British people buying in France still want to move there permanently

by Ray Clancy on September 1, 2017

While many British expats are worried about their status once the UK leaves the European Union, new research suggests that people still want to make a permanent move to France.

France is a big favourite with British people who have bought holiday homes and lived in the country for decades and this love affair with the French way of life is not diminishing.

(jpgon/Bigstock.com)

Research from real estate firm Leggett Immobilier has found that 47% of British purchasers buying second homes are doing so to spend longer periods of time in the country prior to a permanent move.

This was followed by 23% saying that the aim is for the property to be used by family and friends for breaks, while 12% want to use their French home as a getaway for family holidays.

Some 10% said that the main aim of buying a home in France is to use it for family summer holidays and 8% said that they want to rent out their second home.

‘The things that Brits love about France haven’t changed. The weather is still great, the property prices are fantastic, the way of life relaxed and the food and wine delicious,’ said Trevor Leggett, chairman of Leggett Immobilier.

‘It isn’t surprising that some of our clients are dipping a toe into a new lifestyle with a second home purchase, with a view to a more permanent move in the future,’ he pointed out.

‘With strong traditions around conviviality, the enjoyment and sharing of food and drink, family and friendship bonds, France is also the perfect place for a meeting place for family and friends, so it was interesting to see that this featured as the second biggest reason for buying a second home in France in our poll,’ he added.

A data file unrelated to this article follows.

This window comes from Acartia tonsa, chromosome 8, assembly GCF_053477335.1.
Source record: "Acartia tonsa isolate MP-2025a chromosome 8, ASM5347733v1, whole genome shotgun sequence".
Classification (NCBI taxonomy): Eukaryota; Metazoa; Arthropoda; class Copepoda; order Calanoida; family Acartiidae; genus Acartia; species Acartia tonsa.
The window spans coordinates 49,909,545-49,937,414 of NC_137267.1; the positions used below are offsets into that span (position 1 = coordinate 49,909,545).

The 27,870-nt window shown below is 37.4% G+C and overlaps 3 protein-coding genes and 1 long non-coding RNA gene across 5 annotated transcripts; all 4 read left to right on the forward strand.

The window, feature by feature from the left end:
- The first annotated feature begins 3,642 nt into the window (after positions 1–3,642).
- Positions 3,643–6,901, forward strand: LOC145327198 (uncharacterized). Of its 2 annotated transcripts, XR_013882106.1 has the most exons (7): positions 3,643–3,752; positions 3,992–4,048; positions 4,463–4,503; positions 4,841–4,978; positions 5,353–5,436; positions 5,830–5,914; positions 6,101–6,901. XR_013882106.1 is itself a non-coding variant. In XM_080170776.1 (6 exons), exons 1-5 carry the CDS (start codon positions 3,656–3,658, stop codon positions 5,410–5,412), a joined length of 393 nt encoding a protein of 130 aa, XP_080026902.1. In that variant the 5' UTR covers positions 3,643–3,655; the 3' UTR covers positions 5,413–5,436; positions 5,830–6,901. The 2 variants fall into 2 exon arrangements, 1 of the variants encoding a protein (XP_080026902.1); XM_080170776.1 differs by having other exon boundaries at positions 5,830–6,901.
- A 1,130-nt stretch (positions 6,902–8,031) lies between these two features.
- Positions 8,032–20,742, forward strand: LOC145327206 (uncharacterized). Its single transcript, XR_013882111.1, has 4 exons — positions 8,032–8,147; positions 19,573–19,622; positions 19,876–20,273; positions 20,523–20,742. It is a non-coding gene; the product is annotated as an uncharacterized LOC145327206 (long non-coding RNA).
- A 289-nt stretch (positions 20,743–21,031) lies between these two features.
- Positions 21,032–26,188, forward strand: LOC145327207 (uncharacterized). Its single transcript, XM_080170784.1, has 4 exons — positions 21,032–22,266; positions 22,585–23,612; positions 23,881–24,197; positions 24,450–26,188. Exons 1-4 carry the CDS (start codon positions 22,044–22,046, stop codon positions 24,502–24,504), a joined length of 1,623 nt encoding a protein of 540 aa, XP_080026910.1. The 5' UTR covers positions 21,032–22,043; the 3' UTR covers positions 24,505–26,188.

The latest figures suggest that the French market is recovering in terms of sales and prices. The data from Notaires de France says that they expect prices to rise by 1.2% year on year by the end of this month but some locations are seeing much higher growth.

For example, in Bordeaux prices are up 15.5% year on year, although this is likely due to the new high speed rail link which is reducing times from the city to Paris to just over two hours. The Notaires said there has been a particular rise in demand for older apartments.

In the southern city of Nimes prices per square meter increased by 11.1% in the 12 months to May 2017 and in the northern city of Lille they were up by 8.5% while prices in Paris increased by 5.5% over the same period.

Sales, have also risen. Notaires recorded more than 900,000 property sales in the 12 months to May and said that buyers are making the most of competitive prices and low mortgage rates.

This was noticeably higher than the 824,000 sales recorded between May 2015 and May 2016 and higher than the 880,000 sales that had been forecast for the 12 month period ending in May 2017.

The Notaires report also point out that properties that are selling are doing so very fast and without any negotiation and this is pushing up prices. And they warn that a rise in social security charges and changes to capital gains tax could have an impact on the property market going forward.

{ 1 comment… read it below or add one }

Simon Oliver September 2, 2017 at 6:40 pm

I think it is misleading to talk of prices rising in Paris or the Riviera. Most of the ‘lifestyle properties’ that buyers from Britain or N Europe are interested in are deep in the countryside – in the Dordogne, Gascony or Languedoc. Here, prices are still falling. It is still very much a buyers’ market.
Most of our buyers, for example, are interested in getting hold of a property with a built-in, income-generating factor like a couple of gites or guest rooms. These can be let over the summer season to cover all maintenance costs and a bit more besides.

Reply

Leave a Comment

Previous post:

Next post: